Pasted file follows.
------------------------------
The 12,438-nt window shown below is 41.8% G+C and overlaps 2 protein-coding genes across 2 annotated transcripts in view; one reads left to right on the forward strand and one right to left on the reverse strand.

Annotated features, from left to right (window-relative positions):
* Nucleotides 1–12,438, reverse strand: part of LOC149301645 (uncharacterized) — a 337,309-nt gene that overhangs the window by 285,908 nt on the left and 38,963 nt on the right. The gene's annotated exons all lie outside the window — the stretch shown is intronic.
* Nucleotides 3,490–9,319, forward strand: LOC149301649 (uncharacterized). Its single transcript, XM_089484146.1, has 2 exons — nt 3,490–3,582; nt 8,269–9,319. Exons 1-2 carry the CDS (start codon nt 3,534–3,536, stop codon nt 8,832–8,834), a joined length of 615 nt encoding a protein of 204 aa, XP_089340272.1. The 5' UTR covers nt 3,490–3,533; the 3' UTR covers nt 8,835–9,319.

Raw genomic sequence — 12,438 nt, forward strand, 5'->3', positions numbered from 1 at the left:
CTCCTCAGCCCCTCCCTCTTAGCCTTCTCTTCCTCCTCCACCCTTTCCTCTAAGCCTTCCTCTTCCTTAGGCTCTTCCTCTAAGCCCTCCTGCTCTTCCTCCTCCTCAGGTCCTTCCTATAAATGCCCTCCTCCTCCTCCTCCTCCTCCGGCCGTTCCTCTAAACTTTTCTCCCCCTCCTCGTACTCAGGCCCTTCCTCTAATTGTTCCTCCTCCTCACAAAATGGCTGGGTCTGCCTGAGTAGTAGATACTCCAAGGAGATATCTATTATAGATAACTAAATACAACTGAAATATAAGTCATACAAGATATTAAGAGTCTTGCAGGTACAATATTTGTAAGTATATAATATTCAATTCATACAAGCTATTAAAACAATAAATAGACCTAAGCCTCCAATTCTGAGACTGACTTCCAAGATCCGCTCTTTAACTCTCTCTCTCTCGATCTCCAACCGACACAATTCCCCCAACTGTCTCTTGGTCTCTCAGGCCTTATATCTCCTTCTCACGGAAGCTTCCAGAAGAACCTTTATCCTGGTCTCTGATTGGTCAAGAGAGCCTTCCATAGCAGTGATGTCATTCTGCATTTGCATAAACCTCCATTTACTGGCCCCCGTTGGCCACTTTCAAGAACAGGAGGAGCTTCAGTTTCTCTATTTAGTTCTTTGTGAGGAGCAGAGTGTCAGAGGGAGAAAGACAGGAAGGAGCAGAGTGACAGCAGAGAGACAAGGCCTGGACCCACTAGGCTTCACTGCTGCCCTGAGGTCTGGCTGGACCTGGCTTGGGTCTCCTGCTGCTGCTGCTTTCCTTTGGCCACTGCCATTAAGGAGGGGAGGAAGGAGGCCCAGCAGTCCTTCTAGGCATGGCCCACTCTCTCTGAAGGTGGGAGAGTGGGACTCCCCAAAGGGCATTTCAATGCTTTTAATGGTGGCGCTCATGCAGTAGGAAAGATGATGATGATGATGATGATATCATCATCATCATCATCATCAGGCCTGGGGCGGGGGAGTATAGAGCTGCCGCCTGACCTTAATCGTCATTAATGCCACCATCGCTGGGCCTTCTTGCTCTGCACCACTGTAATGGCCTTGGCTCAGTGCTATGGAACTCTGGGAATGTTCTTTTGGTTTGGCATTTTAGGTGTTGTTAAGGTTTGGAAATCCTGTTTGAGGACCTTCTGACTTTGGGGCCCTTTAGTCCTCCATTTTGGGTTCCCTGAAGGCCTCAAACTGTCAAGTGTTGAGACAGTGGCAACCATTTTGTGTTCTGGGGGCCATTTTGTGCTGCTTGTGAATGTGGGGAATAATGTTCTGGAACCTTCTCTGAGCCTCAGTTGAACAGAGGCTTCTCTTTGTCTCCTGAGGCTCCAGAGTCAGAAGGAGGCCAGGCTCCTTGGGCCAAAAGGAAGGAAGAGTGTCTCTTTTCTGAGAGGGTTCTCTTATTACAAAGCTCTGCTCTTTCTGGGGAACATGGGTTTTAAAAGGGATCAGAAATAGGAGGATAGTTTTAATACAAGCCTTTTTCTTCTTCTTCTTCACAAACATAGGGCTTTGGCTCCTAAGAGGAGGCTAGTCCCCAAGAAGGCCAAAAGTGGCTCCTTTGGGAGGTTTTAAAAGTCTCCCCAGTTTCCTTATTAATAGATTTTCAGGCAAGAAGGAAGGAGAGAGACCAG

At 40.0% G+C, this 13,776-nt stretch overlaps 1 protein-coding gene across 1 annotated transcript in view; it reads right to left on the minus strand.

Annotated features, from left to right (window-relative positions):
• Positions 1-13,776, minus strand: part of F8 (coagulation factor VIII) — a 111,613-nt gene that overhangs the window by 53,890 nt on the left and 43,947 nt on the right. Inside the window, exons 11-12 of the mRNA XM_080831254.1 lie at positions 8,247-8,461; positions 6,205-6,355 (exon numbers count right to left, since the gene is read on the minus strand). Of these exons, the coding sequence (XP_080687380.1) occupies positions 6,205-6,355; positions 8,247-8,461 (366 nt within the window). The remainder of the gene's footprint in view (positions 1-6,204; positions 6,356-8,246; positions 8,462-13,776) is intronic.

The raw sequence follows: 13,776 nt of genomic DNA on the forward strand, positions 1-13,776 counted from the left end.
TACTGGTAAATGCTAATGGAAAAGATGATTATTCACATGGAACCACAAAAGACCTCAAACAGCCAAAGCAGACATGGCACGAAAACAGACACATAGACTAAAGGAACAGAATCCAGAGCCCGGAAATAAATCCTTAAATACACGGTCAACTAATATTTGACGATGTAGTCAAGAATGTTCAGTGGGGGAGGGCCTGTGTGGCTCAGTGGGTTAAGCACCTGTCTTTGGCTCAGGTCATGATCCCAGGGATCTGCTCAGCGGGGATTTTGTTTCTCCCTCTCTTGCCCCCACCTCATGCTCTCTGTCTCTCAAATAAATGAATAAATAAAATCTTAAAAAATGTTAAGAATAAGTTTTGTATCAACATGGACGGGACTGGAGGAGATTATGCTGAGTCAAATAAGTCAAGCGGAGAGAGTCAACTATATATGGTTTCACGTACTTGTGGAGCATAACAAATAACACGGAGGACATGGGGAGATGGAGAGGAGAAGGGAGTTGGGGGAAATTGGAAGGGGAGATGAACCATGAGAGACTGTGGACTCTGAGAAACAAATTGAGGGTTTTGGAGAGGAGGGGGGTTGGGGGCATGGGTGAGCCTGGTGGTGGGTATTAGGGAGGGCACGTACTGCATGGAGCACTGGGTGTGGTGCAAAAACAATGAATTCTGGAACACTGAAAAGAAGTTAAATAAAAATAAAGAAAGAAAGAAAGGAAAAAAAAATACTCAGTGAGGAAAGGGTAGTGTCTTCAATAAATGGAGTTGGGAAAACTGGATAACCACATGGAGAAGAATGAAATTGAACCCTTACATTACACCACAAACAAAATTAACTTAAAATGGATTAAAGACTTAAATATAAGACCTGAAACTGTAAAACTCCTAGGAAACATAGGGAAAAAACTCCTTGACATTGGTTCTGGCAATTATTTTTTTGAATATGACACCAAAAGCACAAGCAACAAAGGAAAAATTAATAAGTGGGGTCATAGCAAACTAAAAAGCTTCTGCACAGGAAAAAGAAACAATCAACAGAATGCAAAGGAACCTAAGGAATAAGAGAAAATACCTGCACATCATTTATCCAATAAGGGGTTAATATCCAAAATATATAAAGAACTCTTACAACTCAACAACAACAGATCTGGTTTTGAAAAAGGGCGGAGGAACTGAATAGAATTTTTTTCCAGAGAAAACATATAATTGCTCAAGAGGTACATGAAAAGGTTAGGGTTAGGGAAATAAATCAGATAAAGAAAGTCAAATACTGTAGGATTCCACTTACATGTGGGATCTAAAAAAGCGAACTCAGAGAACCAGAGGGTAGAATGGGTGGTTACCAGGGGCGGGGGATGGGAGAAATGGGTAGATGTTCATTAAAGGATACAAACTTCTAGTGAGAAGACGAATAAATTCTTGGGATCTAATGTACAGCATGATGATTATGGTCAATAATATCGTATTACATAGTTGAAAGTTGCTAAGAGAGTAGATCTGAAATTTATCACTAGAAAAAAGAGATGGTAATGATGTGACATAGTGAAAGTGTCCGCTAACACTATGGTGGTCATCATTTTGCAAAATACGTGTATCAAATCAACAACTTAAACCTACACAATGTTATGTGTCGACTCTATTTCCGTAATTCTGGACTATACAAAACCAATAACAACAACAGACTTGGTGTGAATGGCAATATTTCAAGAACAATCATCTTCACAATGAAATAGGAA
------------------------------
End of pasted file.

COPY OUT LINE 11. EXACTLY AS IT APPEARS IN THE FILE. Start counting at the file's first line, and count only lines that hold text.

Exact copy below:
TACTGGTAAATGCTAATGGAAAAGATGATTATTCACATGGAACCACAAAAGACCTCAAACAGCCAAAGCAGACATGGCACGAAAACAGACACATAGACTAAAGGAACAGAATCCAGAGCCCGGAAATAAATCCTTAAATACACGGTCAACTAATATTTGACGATGTAGTCAAGAATGTTCAGTGGGGGAGGGCCTGTGTGGCTCAGTGGGTTAAGCACCTGTCTTTGGCTCAGGTCATGATCCCAGGGATCTGCTCAGCGGGGATTTTGTTTCTCCCTCTCTTGCCCCCACCTCATGCTCTCTGTCTCTCAAATAAATGAATAAATAAAATCTTAAAAAATGTTAAGAATAAGTTTTGTATCAACATGGACGGGACTGGAGGAGATTATGCTGAGTCAAATAAGTCAAGCGGAGAGAGTCAACTATATATGGTTTCACGTACTTGTGGAGCATAACAAATAACACGGAGGACATGGGGAGATGGAGAGGAGAAGGGAGTTGGGGGAAATTGGAAGGGGAGATGAACCATGAGAGACTGTGGACTCTGAGAAACAAATTGAGGGTTTTGGAGAGGAGGGGGGTTGGGGGCATGGGTGAGCCTGGTGGTGGGTATTAGGGAGGGCACGTACTGCATGGAGCACTGGGTGTGGTGCAAAAACAATGAATTCTGGAACACTGAAAAGAAGTTAAATAAAAATAAAGAAAGAAAGAAAGGAAAAAAAAATACTCAGTGAGGAAAGGGTAGTGTCTTCAATAAATGGAGTTGGGAAAACTGGATAACCACATGGAGAAGAATGAAATTGAACCCTTACATTACACCACAAACAAAATTAACTTAAAATGGATTAAAGACTTAAATATAAGACCTGAAACTGTAAAACTCCTAGGAAACATAGGGAAAAAACTCCTTGACATTGGTTCTGGCAATTATTTTTTTGAATATGACACCAAAAGCACAAGCAACAAAGGAAAAATTAATAAGTGGGGTCATAGCAAACTAAAAAGCTTCTGCACAGGAAAAAGAAACAATCAACAGAATGCAAAGGAACCTAAGGAATAAGAGAAAATACCTGCACATCATTTATCCAATAAGGGGTTAATATCCAAAATATATAAAGAACTCTTACAACTCAACAACAACAGATCTGGTTTTGAAAAAGGGCGGAGGAACTGAATAGAATTTTTTTCCAGAGAAAACATATAATTGCTCAAGAGGTACATGAAAAGGTTAGGGTTAGGGAAATAAATCAGATAAAGAAAGTCAAATACTGTAGGATTCCACTTACATGTGGGATCTAAAAAAGCGAACTCAGAGAACCAGAGGGTAGAATGGGTGGTTACCAGGGGCGGGGGATGGGAGAAATGGGTAGATGTTCATTAAAGGATACAAACTTCTAGTGAGAAGACGAATAAATTCTTGGGATCTAATGTACAGCATGATGATTATGGTCAATAATATCGTATTACATAGTTGAAAGTTGCTAAGAGAGTAGATCTGAAATTTATCACTAGAAAAAAGAGATGGTAATGATGTGACATAGTGAAAGTGTCCGCTAACACTATGGTGGTCATCATTTTGCAAAATACGTGTATCAAATCAACAACTTAAACCTACACAATGTTATGTGTCGACTCTATTTCCGTAATTCTGGACTATACAAAACCAATAACAACAACAGACTTGGTGTGAATGGCAATATTTCAAGAACAATCATCTTCACAATGAAATAGGAA